The headlines scream twelve-year low for inflation. Meanwhile, UK inflation is at a nine year high. Confused? Tough luck, “inflation” means whatever I want. When Paul Krugman uses the word “inflation” he really means something like “aggregate demand” 99% of the time. When you read Krugman saying “inflation”, imagine Sumner saying “nominal GDP growth”. Same idea, same model. This is Krugman attacking Jürgen Stark making a “low inflation means we can buy more stuff” argument, back in April this year:
So, Stark begins by asserting that low inflation boosts real disposable income. That’s a zero-credit answer on any undergraduate exam: yes, low inflation makes income gains higher for any given rate of increase in nominal income, but low inflation reduces the rate of nominal income growth one for one. The notion that an influential former monetary official doesn’t understand this is breathtaking.
Like the Stark claim that “low inflation boosts real incomes”, Krugman’s argument that “low inflation reduces the rate of nominal income growth one for one” is either wrong or trivial. Stark is saying “positive supply-side shocks increase real income”. Krugman is saying “negative demand-side shocks reduce nominal income”. Well, yes. Both are correct, so let’s take the word “inflation” out of it completely.
In the UK’s “high inflation” period (2008-2013) we also had “low inflation”. We had a high CPI rate, and slow nominal income growth. Which “really mattered”?
Today we have “low inflation” – and also “high inflation”. We have a low CPI rate, and fast nominal income growth. Growth of nominal gross value added over the two quarters to 2014 Q3 is at the highest rate (7.7% annualized) since 2005. Four-quarter NGVA growth at 5.3% is the highest rate since the four quarters to 2008 Q1.
Does the CPI rate going 1% below target “really matter” in a way that going 3% above target “didn’t matter” in 2008 or 2011? You can make that argument, but I say we’re in no bad position right now.
Eagle-eyed reader James noticed earlier this year that the ONS have started releasing a low-level breakdown of GDP which includes current price data even in the “Month 1″ GDP data. The official data in each quarter’s Month 1 estimate only has volume (real) measures of GDP, so previously we had to wait for the Month 2 estimate to get nominal GDP. The low-level breakdown is for GVA so I’ll compare against the official series for nominal GVA:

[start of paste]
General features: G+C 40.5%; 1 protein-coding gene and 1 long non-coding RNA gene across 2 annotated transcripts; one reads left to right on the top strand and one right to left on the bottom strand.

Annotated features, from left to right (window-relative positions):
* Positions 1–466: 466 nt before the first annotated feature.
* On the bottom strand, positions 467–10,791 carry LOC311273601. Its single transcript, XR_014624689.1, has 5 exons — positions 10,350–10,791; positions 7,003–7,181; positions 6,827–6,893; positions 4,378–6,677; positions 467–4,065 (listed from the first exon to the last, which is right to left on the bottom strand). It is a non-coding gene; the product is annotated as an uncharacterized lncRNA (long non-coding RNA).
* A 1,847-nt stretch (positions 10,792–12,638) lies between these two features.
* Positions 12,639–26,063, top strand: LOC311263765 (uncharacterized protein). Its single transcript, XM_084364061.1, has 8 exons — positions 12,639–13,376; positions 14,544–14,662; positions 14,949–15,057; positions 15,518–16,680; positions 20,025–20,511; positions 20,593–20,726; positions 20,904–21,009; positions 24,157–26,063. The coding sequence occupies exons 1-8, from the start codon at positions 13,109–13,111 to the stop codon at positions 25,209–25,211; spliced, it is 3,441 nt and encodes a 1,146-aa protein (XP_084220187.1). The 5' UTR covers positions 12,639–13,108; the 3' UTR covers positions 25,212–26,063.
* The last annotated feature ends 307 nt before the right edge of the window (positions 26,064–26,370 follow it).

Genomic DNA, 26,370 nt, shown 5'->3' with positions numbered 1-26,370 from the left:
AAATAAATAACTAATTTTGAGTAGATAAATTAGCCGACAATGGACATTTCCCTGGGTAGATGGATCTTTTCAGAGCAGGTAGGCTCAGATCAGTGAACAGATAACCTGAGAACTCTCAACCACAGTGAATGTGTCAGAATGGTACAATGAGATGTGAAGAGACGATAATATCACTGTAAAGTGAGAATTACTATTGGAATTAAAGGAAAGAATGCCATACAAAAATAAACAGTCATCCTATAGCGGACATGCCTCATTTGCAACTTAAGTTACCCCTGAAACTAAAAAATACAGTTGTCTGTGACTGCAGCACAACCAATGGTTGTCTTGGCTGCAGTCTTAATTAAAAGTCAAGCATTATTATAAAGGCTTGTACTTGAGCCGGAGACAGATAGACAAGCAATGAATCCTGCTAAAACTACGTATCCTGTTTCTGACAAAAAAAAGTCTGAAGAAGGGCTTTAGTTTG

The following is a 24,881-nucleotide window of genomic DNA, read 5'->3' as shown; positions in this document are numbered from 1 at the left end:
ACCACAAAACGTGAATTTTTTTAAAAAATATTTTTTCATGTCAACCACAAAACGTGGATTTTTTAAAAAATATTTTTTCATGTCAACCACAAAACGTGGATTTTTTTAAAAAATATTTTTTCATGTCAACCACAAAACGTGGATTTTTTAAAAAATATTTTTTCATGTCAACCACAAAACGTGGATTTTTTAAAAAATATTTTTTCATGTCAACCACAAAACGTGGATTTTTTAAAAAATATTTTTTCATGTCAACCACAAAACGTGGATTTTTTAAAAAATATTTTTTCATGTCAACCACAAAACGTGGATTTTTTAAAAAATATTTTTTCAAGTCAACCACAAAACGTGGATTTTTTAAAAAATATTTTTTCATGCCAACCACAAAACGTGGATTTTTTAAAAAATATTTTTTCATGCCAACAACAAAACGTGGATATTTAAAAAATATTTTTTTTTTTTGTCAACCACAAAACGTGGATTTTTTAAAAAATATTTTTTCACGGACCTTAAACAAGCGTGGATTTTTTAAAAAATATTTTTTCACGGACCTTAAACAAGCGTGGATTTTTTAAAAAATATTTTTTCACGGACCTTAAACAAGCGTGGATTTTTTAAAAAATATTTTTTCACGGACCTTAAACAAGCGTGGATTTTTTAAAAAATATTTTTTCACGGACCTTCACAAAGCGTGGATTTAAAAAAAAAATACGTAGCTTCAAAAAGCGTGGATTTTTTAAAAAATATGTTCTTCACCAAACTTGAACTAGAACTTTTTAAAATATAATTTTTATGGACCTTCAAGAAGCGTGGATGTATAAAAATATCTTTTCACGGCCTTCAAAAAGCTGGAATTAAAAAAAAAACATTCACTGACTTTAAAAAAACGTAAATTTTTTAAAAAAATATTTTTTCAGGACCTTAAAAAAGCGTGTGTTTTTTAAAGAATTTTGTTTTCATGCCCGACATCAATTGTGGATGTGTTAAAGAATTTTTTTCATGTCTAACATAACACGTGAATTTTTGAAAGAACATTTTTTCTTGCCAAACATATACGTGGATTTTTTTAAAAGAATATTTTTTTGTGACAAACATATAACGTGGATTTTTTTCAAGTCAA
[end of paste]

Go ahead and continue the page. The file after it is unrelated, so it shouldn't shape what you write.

|Q/Q Growth at Annual Rates, %|
The estimate suggests nominal demand growth has continued at a reasonable pace in Q3, adjusting for the “tyranny of low expectations” which allows me to believe 4% NGDP growth is “reasonable”. Year-on-year growth comparing the low-level data with official nominal GVA:
Thanks to James for finding this data source.
I’m a bit late with this. With the ESA10 revisions integrated into the national accounts we finally got an estimate of nominal GDP for Q2 in the Quarterly National Accounts. The usual data dump: quarter-on-quarter growth at annual rates (US-style):
ONS q/q NGDP growth rates continue to be annoyingly volatile. For the longer view of growth I’ll compare with the OBR forecasts from Budget 2014, which also shows the contrast with the old data before ESA10 revisions:
2012 does not look quite as bad as it did before. There are a number of things which are mysterious about the 2012 data – mainly the fact that real GDP goes nowhere as employment soars. Really, that data is just weird. If there was a betting market in UK GDP revisions I’d bet 2012 can get revised up further. Fast forward to 2014 and we do see nominal GDP growth at slightly above 5% y/y. That is a good place to be.
Real GDP growth also looks less bad. The Bank have been expecting upward RGDP revisions for a while, it will be interesting to see in the Inflation Report whether this matches expectations.
Prior to the revisions it was harder to make the case that the breakdown of GDP-by-income was consistent with what was happening in the labour market – not impossible, but hard. The updated series for total nominal wage and salary compensation is in fact more consistent with happened to employment (hours worked). Four quarter moving averages, growth rates:
The gap between the lines is (roughly) wage inflation: there isn’t any.
Never mind about voting, it’s NGDP day. Usual caveat first: the quarter-on-quarter growth rates for nominal GDP tend to be unreliable in early estimates. That said, the data in the second estimate of GDP for 2014 Q1 has nominal GDP growth slightly slower than in the second half of 2013, but still respectable at a 4.9% growth rate. Here’s the table for q/q growth at annual rates:
2013 Q2 still stands out as particularly weird there, with strong RGDP but massive deflation. It seems possible the ONS has struggled to balance income, spending and output measures in that quarter, with timing of bonuses a distortion due to the higher rate tax cut kicking in.